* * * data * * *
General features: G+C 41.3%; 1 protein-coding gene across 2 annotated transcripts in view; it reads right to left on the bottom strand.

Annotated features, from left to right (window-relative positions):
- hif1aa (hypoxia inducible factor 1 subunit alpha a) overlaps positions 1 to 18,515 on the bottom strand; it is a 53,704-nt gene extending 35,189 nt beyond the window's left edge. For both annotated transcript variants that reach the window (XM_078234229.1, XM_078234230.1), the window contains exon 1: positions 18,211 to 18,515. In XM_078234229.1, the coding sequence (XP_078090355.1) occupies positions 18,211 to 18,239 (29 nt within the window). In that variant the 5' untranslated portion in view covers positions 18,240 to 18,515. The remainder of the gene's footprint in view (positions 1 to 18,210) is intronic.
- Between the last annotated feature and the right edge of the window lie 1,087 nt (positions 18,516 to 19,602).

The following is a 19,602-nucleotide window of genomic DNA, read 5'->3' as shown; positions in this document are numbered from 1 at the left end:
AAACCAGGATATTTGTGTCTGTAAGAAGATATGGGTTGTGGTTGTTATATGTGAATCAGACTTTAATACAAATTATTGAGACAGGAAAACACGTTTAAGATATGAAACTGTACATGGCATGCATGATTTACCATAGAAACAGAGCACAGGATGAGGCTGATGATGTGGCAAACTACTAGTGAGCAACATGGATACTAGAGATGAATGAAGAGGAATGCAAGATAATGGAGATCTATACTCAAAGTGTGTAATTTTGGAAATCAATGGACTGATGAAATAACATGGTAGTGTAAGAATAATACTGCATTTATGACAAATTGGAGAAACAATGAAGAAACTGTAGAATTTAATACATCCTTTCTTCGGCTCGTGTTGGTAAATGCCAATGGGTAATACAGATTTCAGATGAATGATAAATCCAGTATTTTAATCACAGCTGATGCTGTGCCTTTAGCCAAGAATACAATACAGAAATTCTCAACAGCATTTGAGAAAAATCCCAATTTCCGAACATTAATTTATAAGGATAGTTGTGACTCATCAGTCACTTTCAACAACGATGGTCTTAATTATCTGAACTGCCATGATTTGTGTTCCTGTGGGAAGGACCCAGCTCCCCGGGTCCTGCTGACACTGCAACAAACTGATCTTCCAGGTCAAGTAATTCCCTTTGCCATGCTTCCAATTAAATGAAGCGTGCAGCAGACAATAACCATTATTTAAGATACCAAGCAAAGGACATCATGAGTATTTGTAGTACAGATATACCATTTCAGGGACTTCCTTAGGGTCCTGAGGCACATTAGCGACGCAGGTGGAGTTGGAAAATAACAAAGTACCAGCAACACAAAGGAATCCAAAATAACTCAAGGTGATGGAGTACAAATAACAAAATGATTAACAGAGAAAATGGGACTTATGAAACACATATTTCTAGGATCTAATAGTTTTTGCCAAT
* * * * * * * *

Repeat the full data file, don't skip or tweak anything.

General features: G+C 41.3%; 1 protein-coding gene across 2 annotated transcripts in view; it reads right to left on the bottom strand.

Annotated features, from left to right (window-relative positions):
- hif1aa (hypoxia inducible factor 1 subunit alpha a) overlaps positions 1 to 18,515 on the bottom strand; it is a 53,704-nt gene extending 35,189 nt beyond the window's left edge. For both annotated transcript variants that reach the window (XM_078234229.1, XM_078234230.1), the window contains exon 1: positions 18,211 to 18,515. In XM_078234229.1, the coding sequence (XP_078090355.1) occupies positions 18,211 to 18,239 (29 nt within the window). In that variant the 5' untranslated portion in view covers positions 18,240 to 18,515. The remainder of the gene's footprint in view (positions 1 to 18,210) is intronic.
- Between the last annotated feature and the right edge of the window lie 1,087 nt (positions 18,516 to 19,602).

The following is a 19,602-nucleotide window of genomic DNA, read 5'->3' as shown; positions in this document are numbered from 1 at the left end:
AAACCAGGATATTTGTGTCTGTAAGAAGATATGGGTTGTGGTTGTTATATGTGAATCAGACTTTAATACAAATTATTGAGACAGGAAAACACGTTTAAGATATGAAACTGTACATGGCATGCATGATTTACCATAGAAACAGAGCACAGGATGAGGCTGATGATGTGGCAAACTACTAGTGAGCAACATGGATACTAGAGATGAATGAAGAGGAATGCAAGATAATGGAGATCTATACTCAAAGTGTGTAATTTTGGAAATCAATGGACTGATGAAATAACATGGTAGTGTAAGAATAATACTGCATTTATGACAAATTGGAGAAACAATGAAGAAACTGTAGAATTTAATACATCCTTTCTTCGGCTCGTGTTGGTAAATGCCAATGGGTAATACAGATTTCAGATGAATGATAAATCCAGTATTTTAATCACAGCTGATGCTGTGCCTTTAGCCAAGAATACAATACAGAAATTCTCAACAGCATTTGAGAAAAATCCCAATTTCCGAACATTAATTTATAAGGATAGTTGTGACTCATCAGTCACTTTCAACAACGATGGTCTTAATTATCTGAACTGCCATGATTTGTGTTCCTGTGGGAAGGACCCAGCTCCCCGGGTCCTGCTGACACTGCAACAAACTGATCTTCCAGGTCAAGTAATTCCCTTTGCCATGCTTCCAATTAAATGAAGCGTGCAGCAGACAATAACCATTATTTAAGATACCAAGCAAAGGACATCATGAGTATTTGTAGTACAGATATACCATTTCAGGGACTTCCTTAGGGTCCTGAGGCACATTAGCGACGCAGGTGGAGTTGGAAAATAACAAAGTACCAGCAACACAAAGGAATCCAAAATAACTCAAGGTGATGGAGTACAAATAACAAAATGATTAACAGAGAAAATGGGACTTATGAAACACATATTTCTAGGATCTAATAGTTTTTGCCAAT